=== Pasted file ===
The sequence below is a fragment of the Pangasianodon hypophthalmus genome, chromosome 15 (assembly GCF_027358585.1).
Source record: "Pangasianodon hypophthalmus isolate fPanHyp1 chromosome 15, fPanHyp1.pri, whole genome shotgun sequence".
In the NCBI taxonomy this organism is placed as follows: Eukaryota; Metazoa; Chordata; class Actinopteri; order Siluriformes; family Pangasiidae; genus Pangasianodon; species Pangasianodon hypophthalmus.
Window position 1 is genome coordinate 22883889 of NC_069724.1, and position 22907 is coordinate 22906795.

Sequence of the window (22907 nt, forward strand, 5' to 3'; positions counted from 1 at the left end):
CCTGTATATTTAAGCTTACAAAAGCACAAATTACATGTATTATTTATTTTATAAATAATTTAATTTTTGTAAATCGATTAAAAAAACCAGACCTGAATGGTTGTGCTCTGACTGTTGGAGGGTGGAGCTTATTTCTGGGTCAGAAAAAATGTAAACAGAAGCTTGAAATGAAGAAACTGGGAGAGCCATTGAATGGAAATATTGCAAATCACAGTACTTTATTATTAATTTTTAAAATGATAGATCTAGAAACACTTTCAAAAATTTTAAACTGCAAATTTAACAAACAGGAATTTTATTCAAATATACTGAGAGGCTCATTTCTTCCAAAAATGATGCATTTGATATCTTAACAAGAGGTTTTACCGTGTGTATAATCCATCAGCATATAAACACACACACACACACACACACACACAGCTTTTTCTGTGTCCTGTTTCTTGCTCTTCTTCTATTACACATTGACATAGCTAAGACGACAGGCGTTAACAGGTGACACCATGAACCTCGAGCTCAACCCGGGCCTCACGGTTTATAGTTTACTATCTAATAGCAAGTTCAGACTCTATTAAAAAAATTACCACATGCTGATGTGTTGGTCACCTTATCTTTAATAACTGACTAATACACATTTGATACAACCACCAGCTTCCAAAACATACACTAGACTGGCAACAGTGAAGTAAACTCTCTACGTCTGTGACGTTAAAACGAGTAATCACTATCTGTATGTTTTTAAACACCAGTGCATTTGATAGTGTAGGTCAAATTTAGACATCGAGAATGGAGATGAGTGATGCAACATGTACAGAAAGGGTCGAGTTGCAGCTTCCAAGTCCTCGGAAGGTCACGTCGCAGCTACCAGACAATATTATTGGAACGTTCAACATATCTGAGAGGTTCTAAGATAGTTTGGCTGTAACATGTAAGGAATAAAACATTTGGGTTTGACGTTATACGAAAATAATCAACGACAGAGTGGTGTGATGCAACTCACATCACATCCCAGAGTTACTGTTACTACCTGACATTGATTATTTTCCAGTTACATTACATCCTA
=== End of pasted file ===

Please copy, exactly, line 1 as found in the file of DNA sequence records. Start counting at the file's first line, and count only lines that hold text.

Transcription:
The sequence below is a fragment of the Pangasianodon hypophthalmus genome, chromosome 15 (assembly GCF_027358585.1).